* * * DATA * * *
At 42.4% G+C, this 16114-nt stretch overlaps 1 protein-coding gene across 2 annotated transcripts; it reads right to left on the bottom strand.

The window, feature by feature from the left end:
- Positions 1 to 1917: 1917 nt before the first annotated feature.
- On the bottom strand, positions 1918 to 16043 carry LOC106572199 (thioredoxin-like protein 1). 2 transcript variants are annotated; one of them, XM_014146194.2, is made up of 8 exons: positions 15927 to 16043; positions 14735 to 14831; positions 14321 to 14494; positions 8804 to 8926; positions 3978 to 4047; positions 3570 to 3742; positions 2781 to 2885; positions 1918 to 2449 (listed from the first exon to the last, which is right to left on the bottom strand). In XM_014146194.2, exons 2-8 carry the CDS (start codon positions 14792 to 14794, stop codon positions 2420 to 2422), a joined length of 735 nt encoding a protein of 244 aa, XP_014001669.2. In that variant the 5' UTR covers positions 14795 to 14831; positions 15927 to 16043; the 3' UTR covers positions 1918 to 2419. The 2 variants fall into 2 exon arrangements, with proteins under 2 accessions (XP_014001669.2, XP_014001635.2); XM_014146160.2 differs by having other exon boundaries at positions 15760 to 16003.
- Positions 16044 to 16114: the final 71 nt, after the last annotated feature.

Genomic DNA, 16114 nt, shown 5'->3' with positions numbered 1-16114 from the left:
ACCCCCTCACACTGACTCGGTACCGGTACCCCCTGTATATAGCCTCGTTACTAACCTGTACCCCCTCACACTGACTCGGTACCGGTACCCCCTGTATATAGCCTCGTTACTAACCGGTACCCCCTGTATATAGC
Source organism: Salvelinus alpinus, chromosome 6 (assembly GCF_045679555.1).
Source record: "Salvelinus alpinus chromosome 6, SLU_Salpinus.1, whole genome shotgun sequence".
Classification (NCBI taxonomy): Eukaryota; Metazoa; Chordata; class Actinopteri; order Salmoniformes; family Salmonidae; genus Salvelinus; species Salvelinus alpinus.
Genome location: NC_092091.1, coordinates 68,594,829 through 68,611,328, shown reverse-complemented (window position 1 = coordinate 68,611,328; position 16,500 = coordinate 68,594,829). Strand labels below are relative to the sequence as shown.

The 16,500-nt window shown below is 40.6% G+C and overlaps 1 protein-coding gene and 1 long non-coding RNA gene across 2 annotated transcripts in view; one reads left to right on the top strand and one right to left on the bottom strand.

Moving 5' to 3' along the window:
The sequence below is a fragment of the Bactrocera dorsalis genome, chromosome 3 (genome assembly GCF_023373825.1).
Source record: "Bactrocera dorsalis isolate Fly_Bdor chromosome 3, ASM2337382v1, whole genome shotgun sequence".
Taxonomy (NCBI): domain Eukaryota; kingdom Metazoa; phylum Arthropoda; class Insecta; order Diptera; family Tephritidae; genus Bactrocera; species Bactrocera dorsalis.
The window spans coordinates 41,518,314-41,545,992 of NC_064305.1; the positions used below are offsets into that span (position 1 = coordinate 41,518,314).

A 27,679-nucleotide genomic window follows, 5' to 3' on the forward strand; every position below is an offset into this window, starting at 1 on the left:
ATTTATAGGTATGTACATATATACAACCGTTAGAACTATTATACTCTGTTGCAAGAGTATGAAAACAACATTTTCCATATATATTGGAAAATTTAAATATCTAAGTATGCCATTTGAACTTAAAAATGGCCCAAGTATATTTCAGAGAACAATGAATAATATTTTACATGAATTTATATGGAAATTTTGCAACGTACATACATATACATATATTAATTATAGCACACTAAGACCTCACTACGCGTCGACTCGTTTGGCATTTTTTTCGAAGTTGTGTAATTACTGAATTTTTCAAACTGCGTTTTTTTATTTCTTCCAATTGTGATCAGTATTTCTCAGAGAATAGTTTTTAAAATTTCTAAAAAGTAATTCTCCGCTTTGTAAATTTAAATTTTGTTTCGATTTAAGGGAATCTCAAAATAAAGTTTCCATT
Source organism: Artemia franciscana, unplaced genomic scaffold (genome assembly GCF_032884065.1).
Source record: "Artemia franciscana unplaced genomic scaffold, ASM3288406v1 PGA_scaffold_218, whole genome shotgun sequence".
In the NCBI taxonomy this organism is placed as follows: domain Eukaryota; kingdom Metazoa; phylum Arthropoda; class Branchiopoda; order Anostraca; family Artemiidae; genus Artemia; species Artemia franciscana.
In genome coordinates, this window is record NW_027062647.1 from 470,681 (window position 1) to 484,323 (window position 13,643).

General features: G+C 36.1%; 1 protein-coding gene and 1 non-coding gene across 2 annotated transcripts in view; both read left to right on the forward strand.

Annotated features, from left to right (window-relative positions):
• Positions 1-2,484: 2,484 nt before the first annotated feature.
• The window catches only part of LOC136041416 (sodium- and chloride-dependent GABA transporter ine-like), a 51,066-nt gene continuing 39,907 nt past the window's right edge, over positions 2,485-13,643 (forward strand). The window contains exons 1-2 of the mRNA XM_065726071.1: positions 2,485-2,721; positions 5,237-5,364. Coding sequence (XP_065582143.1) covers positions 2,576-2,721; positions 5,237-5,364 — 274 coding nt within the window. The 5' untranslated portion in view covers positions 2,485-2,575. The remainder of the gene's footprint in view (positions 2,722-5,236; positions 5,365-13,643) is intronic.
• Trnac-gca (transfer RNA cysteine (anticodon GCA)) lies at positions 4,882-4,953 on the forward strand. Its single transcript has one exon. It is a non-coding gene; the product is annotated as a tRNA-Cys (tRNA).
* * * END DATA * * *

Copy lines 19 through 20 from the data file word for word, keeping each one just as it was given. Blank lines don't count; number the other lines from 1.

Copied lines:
ATTTATAGGTATGTACATATATACAACCGTTAGAACTATTATACTCTGTTGCAAGAGTATGAAAACAACATTTTCCATATATATTGGAAAATTTAAATATCTAAGTATGCCATTTGAACTTAAAAATGGCCCAAGTATATTTCAGAGAACAATGAATAATATTTTACATGAATTTATATGGAAATTTTGCAACGTACATACATATACATATATTAATTATAGCACACTAAGACCTCACTACGCGTCGACTCGTTTGGCATTTTTTTCGAAGTTGTGTAATTACTGAATTTTTCAAACTGCGTTTTTTTATTTCTTCCAATTGTGATCAGTATTTCTCAGAGAATAGTTTTTAAAATTTCTAAAAAGTAATTCTCCGCTTTGTAAATTTAAATTTTGTTTCGATTTAAGGGAATCTCAAAATAAAGTTTCCATT
Source organism: Artemia franciscana, unplaced genomic scaffold (genome assembly GCF_032884065.1).